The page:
Screening can lead to earlier detection of breast cancer and thus to an improvement in survival. The authors studied the life expectancy of women with screen-detected invasive breast cancer (patients) compared with women invited to the breast cancer screening program in Nijmegen, the Netherlands (comparison group).
Each patient diagnosed between 1975 and 2006 was randomly age-matched with a woman invited in the same calendar year and free from breast cancer at the time of diagnosis of the patient. Survival analyses were performed to study differences in life expectancy.
The life expectancy for 858 patients was 6 years shorter than for the comparison group. However, for 360 patients with small (<15 mm) invasive breast cancer, life expectancy was similar to that of the comparison group. In contrast, for patients detected with larger tumors (≥15 mm) the life expectancy was 6 to 12 years shorter, depending on tumor size. Furthermore, life expectancy was modified by screening history. For patients who had a negative screening examination 2 years before the detection of their breast cancer, the difference in life expectancy from the comparison group became smaller for the larger tumor sizes (≥15 mm).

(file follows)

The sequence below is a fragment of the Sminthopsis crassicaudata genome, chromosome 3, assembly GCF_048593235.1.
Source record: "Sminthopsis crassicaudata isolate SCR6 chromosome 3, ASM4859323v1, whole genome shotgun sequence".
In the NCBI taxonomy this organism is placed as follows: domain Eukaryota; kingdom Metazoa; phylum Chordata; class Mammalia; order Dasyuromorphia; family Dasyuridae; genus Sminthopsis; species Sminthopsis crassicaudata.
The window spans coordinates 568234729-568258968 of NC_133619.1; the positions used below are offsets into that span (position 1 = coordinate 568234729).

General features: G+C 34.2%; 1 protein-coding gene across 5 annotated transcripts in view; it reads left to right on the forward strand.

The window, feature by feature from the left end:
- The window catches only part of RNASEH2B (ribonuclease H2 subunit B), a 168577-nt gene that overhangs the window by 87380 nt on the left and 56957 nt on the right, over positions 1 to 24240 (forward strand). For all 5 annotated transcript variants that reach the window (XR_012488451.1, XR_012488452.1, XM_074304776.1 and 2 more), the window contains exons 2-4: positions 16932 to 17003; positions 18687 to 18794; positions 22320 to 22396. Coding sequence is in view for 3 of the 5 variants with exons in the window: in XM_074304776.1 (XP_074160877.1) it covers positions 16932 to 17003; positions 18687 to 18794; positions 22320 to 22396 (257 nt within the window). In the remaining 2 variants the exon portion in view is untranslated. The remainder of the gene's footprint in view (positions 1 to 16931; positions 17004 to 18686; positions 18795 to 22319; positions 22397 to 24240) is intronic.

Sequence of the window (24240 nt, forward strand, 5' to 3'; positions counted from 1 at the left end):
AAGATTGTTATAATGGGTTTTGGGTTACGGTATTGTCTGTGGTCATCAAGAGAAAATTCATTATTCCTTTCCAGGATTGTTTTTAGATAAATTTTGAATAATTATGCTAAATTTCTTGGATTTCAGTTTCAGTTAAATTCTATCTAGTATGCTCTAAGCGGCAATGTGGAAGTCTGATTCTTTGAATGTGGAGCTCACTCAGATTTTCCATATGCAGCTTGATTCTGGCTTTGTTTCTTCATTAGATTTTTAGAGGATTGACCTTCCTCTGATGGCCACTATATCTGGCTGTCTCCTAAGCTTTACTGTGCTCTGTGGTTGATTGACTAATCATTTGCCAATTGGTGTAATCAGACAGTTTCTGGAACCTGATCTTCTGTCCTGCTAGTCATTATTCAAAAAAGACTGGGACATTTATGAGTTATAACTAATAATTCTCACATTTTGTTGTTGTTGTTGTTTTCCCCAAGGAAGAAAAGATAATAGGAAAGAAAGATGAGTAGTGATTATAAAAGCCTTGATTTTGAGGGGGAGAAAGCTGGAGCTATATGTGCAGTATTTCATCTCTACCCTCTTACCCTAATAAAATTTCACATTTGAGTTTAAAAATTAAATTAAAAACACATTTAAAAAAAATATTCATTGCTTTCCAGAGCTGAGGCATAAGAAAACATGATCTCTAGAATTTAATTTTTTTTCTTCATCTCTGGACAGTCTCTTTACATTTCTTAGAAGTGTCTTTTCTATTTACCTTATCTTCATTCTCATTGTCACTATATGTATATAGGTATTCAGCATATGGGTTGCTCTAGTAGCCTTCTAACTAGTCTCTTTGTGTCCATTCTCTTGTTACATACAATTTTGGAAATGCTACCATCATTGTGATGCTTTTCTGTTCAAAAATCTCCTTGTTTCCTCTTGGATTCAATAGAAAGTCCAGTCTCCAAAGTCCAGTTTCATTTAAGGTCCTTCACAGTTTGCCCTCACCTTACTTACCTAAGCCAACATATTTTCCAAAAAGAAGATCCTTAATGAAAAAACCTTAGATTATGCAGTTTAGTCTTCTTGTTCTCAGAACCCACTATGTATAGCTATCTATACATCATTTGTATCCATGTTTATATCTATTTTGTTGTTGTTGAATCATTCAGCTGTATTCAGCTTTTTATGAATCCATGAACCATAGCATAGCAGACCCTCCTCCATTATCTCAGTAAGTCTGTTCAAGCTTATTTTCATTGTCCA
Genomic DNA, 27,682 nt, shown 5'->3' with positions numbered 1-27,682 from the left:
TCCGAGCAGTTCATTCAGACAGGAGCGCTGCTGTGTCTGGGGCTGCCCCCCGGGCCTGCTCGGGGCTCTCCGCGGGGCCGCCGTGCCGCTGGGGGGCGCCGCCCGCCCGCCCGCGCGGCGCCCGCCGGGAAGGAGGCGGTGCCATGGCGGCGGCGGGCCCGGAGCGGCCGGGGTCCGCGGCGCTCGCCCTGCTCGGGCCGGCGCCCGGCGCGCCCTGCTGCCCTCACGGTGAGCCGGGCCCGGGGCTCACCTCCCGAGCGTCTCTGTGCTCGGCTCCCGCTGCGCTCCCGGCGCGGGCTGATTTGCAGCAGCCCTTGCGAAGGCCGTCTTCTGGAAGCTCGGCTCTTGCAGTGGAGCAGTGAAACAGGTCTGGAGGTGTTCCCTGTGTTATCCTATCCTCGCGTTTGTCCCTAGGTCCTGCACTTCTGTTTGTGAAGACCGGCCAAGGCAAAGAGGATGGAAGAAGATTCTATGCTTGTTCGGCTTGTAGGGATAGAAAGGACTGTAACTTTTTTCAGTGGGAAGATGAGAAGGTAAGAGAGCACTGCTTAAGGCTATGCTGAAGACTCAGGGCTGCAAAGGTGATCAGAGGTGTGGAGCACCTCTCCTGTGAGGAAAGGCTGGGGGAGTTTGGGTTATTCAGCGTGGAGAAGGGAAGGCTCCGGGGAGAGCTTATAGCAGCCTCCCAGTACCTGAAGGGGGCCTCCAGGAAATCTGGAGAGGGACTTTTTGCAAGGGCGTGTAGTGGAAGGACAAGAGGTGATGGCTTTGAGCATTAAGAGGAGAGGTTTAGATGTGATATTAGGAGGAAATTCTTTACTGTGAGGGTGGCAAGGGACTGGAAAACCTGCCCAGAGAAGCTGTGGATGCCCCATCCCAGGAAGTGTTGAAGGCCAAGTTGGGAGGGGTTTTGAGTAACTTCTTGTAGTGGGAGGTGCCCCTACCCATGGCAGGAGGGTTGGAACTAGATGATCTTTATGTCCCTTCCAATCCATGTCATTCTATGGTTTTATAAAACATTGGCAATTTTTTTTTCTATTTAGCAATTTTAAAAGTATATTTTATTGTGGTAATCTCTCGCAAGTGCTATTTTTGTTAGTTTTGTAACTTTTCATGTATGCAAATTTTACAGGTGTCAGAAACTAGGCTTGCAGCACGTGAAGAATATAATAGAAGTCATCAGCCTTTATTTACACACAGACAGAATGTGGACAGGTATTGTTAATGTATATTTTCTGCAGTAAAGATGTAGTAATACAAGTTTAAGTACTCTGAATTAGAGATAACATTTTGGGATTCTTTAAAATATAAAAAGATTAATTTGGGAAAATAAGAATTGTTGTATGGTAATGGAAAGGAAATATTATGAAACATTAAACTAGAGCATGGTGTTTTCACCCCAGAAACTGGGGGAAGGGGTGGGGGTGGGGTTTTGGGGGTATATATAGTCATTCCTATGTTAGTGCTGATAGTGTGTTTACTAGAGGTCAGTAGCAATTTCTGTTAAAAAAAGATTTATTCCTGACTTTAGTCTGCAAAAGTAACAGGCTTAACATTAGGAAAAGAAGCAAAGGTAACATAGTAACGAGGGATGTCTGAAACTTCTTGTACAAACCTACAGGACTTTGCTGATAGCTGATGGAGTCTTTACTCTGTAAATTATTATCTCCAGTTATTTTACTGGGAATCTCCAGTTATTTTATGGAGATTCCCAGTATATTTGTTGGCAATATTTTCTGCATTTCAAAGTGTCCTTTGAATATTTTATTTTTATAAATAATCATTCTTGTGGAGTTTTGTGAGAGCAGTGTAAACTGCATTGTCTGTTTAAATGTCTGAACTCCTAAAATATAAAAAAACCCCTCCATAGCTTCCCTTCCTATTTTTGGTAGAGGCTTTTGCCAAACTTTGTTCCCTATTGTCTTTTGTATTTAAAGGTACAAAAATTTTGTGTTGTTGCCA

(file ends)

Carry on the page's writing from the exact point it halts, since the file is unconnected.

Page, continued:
In conclusion, about 40% (360 of 858) of all women with invasive screen-detected breast cancer have the same life expectancy as women from the comparison group (reflecting the general population). For women diagnosed with larger tumors at diagnosis, life expectancy diminishes with increasing tumor size and is modified by screening history. Cancer 2010. © 2009 American Cancer Society.